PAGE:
By the time Luke was 28 he married a local Mottisfont girl Hannah Rogers, and the couple had 4 children, between 1787 and 1798, the first Baptised in Michelmersh a village 2 miles from Mottisfont, and the rest in Mottisfont Parish Church (below).


Luke and his family must have made an impression on the local farm owners and perhaps had risen in the local farm labouring hierarchy, as we start to see the family becoming more mobile, first with a move to Hursley around 1805, as then around the 1830s Luke Becket moved with most of the Family to Somerset, this may have coincided with the death of his wife in 1836. This was a fairly unprecedented thing for a labouring family to do in England at this time, especially as Luke was in his 70s when the move took place, prior to the introduction of Railways, this move would have required major planning and some finance, so it seems likely that Luke and Family had been relocated possibly by a Lord of the Manor or other large landowner to another of his holdings in the West Country. There was very little likelihood that the Beckets simply decided to upsticks and walk the 40 odd miles to Somerset, which would have taken them the best part of a week. So off to Somerset the Beckets went, to a new life under perhaps the same landowning employer.


However, Rob’s line is descended from Luke’s eldest son Edward Beckett. Edward was Rob’s 3 times Great Grandfather. Edward had moved to Hursley in the early 1800s and married a girl from the village, Sarah Carpenter, on 2nd November 1814. Sarah was already four months pregnant when they married, so the match was as much through necessity as anything else. The couple had 16 children between 1815 and 1847, so were settled and decided not to follow the rest of the Becketts to Bath, instead by 1818 they had moved a few miles up the main road from Hursley to Winchester, probably to Cheesehill Street (now called Chesil Street) where we will start to find them in the later records.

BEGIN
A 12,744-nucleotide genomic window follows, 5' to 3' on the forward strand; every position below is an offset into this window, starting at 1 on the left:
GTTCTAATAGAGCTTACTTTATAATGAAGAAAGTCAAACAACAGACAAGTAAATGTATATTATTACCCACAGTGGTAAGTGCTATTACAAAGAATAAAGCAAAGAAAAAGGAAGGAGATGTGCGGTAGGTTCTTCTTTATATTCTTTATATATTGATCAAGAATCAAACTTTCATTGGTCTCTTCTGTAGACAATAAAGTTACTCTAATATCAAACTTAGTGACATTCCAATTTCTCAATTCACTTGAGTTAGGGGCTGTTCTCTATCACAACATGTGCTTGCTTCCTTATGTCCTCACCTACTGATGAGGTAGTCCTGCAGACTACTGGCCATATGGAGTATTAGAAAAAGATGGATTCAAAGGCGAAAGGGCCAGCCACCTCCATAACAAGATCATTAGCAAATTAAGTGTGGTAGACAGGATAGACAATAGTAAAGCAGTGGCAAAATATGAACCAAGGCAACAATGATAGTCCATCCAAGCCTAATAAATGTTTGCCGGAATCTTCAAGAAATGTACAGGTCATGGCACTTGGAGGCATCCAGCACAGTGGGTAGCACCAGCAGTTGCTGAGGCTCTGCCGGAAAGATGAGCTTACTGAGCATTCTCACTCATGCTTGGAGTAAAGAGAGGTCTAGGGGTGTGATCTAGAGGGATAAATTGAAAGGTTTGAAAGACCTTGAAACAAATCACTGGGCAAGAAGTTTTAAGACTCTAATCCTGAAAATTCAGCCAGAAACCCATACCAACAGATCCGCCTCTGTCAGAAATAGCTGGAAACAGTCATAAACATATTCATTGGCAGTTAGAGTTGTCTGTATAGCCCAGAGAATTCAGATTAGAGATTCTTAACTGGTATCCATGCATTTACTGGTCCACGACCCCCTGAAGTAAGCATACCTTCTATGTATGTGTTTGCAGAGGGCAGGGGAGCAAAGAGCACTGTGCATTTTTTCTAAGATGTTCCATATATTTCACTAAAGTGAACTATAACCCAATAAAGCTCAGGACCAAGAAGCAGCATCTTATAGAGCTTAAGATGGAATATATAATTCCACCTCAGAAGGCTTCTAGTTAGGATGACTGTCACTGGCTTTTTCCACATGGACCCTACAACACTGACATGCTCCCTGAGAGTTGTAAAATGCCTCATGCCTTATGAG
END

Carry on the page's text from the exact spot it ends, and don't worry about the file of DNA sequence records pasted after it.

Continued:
It is from the time of the move to Hursley that Rob’s Beckett line statrted to have their name spelled with 2 “T”s. This would not have been the family’s choice, as, as far as we can tell, they were all illiterate. As a Working Class illiterate family they would have had their name spelled however the local Vicar decided to spell it, that would then get entered in the Parish records, and would remain the spelling until another Vicar came into the Parish and decided to change it, all you owned as an illiterate Labouring Family was an “X” that you would scrawl (being unfamiliar with how to use a pen and ink) next to the name as written by your educated Parson. In Mottisfont they were Becket but in Hursley they became Beckett. The rest of the Family who moved to Bath tended to keep the single “T” so appear in the records as “Becket”. One of the many “gotchas!” that can catch you out in Genealogy.